We propose a method for answering critical questions concerning the social determinants of health and health disparities by linking 30 years of comprehensive, nationally-representative sociological data to prospective mortality data containing specific causes of death. The problem: African-Americans and persons of low socio-economic status (SES) tend to have less access to social resources, such as good schools, than do whites and persons of high SES, respectively. Over time, disparities in access to such social resources translate into health disparities. For instance, disparities in access to quality education between groups results in occupational disparities that lead to income disparities. Those with less education and income have not only lower access to health insurance, but also less access to banking services, transportation, and modes of democratic engagement, as well as a host of other social systems. Researchers and thinkers dating back to Hippocrates have observed that such social deprivations lead to health disparities, but it was long thought that health disparities primarily arose from lower access to lifesaving material goods. In the twentieth century, researchers turned their attention to the association between social deprivations and psychosocial possesses as additional causes of health disparities. For instance, lower social capital (e.g., trust, group participation), social ties (e.g., friends and family relationships), and harmful psychological states (e.g., stress, pessimism) have been identified as contributors to health disparities by race, ethnicity, and SES. Despite the importance of understanding the root social causes of health disparities, however, a prospective, comprehensive sociomedical dataset has never been developed. Our proposed solution. Scientists do have access to datasets that allow for the description of health disparities. These datasets consist of a number of important medical risk factors and outcomes alongside information about the subjects'income and educational attainment. However, the datasets do not permit a deeper analysis of social and psychological causes of these disparities. Such a dataset would not only need to contain more comprehensive questions about the subjects'childhood and adult SES, they would also require questions about subjects'social networks, thought, feelings, attitudes, beliefs, and participation in civil society. In short, scientists require a dataset that allows exploration of putative social and psychological causes of health disparities. Clearly, development of an interdisciplinary, nationally-representative, prospective dataset containing robust measures in social and psychological domains would cost millions of dollars and would require many years of follow-up. Our proposal provides a rapid and highly cost-effective shortcut that will produce an extremely robust dataset with outstanding follow-up and oversampling of minority populations. Specifically, we propose to link the 1977-2007 General Social Survey (GSS), a multiple-year, cross-sectional survey rich in health and sociological variables, to National Death Index (NDI) data through 2008. This dataset will advance social epidemiologic studies of health disparities beyond mere identification and description to a deeper understanding of the underlying mechanisms. This will usher in highly targeted policies to address """"""""health gaps"""""""" between groups. To catalyze the utility and the widespread use of this dataset, we will 1) release the dataset to the wider research community, 2) convene a group of leading transdisciplinary experts in order to troubleshoot and disseminate the GSS-NDI data, and 3) develop a set of useful research tools that will facilitate the adoption and reach of the GSS-NDI. These tools include a means for defining multi-dimensional concepts such as social capital, a means for adjusting for between group differences in the interpretation of qualitative questions (i.e., African Americans may be more likely than whites to see the question, """"""""People treat me fairly,"""""""" as having a racial component), and, finally, a means for translating mortality differences into life expectancy differences so that the policy implications of researchers'findings can be more easily understood. In short, our project will create the prospective sociomedical dataset that has been missing in the health sciences, a dataset capable of greatly advancing our understanding of the non-medical determinants of health and their relationship to health disparities. We will create this dataset in a fraction of the time and at a fraction of the cost of generating a prospective sociomedical dataset from scratch. Finally, we have done preliminary work to both ensure its success and to ensure that our project is ready for rollout. We forward this proposal under the RC2 (GO) mechanism to the National Center on Minority Health and Health Disparities'Social Determinants of Health Initiative. We propose to link over thirty years of data from the longest running social science dataset to mortality data, creating the first major prospective sociomedical dataset. This dataset will greatly advance scientific understanding of the social causation of disease and health disparities.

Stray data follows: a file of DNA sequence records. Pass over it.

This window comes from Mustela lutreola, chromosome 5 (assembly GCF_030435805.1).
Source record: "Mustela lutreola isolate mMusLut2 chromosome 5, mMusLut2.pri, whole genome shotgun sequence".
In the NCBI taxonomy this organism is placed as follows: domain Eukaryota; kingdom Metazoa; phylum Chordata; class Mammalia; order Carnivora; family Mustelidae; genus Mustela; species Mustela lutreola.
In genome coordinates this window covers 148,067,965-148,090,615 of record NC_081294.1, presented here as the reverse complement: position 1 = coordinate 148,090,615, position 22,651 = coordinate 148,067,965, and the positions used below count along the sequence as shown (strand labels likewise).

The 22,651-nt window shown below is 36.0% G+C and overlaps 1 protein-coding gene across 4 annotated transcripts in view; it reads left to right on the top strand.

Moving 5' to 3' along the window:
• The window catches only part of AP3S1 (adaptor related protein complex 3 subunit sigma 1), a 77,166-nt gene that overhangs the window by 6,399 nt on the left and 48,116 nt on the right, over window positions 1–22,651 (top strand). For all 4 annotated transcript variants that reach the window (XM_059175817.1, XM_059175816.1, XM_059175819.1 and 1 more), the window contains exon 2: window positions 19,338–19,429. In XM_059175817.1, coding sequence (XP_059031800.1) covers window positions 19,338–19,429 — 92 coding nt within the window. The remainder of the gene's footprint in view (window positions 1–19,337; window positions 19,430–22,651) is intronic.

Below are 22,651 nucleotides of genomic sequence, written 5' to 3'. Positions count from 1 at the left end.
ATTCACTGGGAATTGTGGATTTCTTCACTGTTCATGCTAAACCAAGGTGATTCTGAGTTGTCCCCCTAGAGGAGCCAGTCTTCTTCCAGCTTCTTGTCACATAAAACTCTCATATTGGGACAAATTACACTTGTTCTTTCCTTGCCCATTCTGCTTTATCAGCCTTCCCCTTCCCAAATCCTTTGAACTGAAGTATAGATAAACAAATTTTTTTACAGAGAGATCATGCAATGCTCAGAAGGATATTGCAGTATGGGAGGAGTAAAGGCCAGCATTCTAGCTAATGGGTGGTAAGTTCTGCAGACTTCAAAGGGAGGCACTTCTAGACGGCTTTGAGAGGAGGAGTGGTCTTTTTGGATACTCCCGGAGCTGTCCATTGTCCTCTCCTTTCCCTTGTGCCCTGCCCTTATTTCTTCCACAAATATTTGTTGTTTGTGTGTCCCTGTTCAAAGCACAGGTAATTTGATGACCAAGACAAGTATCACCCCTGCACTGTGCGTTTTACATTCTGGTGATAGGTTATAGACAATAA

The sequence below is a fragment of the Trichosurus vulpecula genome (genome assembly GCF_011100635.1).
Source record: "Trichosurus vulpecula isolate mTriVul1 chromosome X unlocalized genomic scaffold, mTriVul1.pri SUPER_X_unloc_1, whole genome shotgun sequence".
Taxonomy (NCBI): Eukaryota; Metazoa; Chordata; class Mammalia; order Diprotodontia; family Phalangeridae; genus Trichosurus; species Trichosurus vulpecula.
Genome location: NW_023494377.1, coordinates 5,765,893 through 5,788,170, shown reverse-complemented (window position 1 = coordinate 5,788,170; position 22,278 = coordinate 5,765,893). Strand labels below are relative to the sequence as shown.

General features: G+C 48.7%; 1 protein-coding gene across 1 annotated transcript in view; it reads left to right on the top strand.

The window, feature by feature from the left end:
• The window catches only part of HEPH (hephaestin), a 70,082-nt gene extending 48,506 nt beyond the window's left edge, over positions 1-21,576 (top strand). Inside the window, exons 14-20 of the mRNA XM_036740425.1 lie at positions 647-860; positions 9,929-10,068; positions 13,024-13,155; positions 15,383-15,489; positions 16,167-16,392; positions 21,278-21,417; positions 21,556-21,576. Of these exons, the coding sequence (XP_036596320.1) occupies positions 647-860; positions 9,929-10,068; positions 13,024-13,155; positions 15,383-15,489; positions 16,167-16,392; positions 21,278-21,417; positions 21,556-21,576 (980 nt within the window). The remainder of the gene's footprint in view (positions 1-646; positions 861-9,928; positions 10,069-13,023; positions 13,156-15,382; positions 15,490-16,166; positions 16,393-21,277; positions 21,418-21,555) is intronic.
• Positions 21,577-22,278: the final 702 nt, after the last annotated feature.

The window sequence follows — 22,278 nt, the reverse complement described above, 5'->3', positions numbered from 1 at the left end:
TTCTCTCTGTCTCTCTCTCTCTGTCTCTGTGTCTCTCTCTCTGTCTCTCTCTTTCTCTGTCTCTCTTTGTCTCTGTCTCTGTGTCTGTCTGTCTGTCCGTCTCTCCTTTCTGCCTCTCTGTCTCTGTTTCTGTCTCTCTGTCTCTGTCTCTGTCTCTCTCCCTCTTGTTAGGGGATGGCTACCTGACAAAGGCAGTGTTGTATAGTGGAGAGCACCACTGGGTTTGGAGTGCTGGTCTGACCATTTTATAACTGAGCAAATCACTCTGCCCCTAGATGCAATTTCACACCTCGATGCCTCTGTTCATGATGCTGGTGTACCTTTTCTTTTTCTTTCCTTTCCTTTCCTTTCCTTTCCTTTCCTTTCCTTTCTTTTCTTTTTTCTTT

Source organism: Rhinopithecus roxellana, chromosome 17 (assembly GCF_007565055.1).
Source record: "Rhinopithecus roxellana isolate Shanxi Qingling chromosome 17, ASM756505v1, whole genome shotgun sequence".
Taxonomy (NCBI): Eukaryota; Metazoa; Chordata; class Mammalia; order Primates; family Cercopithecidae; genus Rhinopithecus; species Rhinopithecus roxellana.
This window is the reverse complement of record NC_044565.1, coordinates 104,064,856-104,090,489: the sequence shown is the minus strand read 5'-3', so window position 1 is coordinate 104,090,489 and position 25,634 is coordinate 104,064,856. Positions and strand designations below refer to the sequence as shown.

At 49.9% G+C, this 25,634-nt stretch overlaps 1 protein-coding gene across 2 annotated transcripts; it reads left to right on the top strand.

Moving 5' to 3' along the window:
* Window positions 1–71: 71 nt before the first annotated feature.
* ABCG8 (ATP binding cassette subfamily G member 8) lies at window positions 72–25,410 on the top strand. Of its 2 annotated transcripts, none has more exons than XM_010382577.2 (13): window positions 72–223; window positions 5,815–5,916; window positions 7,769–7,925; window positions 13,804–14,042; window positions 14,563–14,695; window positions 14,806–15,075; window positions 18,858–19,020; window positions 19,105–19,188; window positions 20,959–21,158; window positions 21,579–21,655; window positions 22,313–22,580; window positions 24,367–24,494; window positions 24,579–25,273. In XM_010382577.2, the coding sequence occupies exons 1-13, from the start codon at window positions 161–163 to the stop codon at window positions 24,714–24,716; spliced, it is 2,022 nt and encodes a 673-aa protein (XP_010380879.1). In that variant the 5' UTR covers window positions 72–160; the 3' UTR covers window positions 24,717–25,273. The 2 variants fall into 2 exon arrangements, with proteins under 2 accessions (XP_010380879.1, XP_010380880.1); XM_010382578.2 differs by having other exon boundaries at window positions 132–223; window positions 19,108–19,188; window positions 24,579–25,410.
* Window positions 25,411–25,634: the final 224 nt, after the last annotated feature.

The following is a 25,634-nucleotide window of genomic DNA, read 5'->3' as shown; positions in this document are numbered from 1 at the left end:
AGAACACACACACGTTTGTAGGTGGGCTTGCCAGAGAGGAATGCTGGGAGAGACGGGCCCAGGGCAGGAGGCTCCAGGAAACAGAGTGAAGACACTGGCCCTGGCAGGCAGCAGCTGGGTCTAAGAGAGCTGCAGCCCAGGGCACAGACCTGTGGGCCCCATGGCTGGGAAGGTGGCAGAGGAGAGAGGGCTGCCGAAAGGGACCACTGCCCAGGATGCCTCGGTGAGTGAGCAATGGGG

Public Health Relevance

We propose to link over thirty years of data from the longest running social science dataset to mortality data, creating the first major prospective sociomedical dataset. This dataset will greatly advance scientific understanding of the social causation of disease and health disparities.

National Institute of Health (NIH)
National Institute on Minority Health and Health Disparities (NIMHD)
High Impact Research and Research Infrastructure Programs (RC2)
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Special Emphasis Panel (ZMD1-PA (R8))
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Dankwa-Mullan, Irene
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Columbia University (N.Y.)
Public Health & Prev Medicine
Schools of Public Health
New York
United States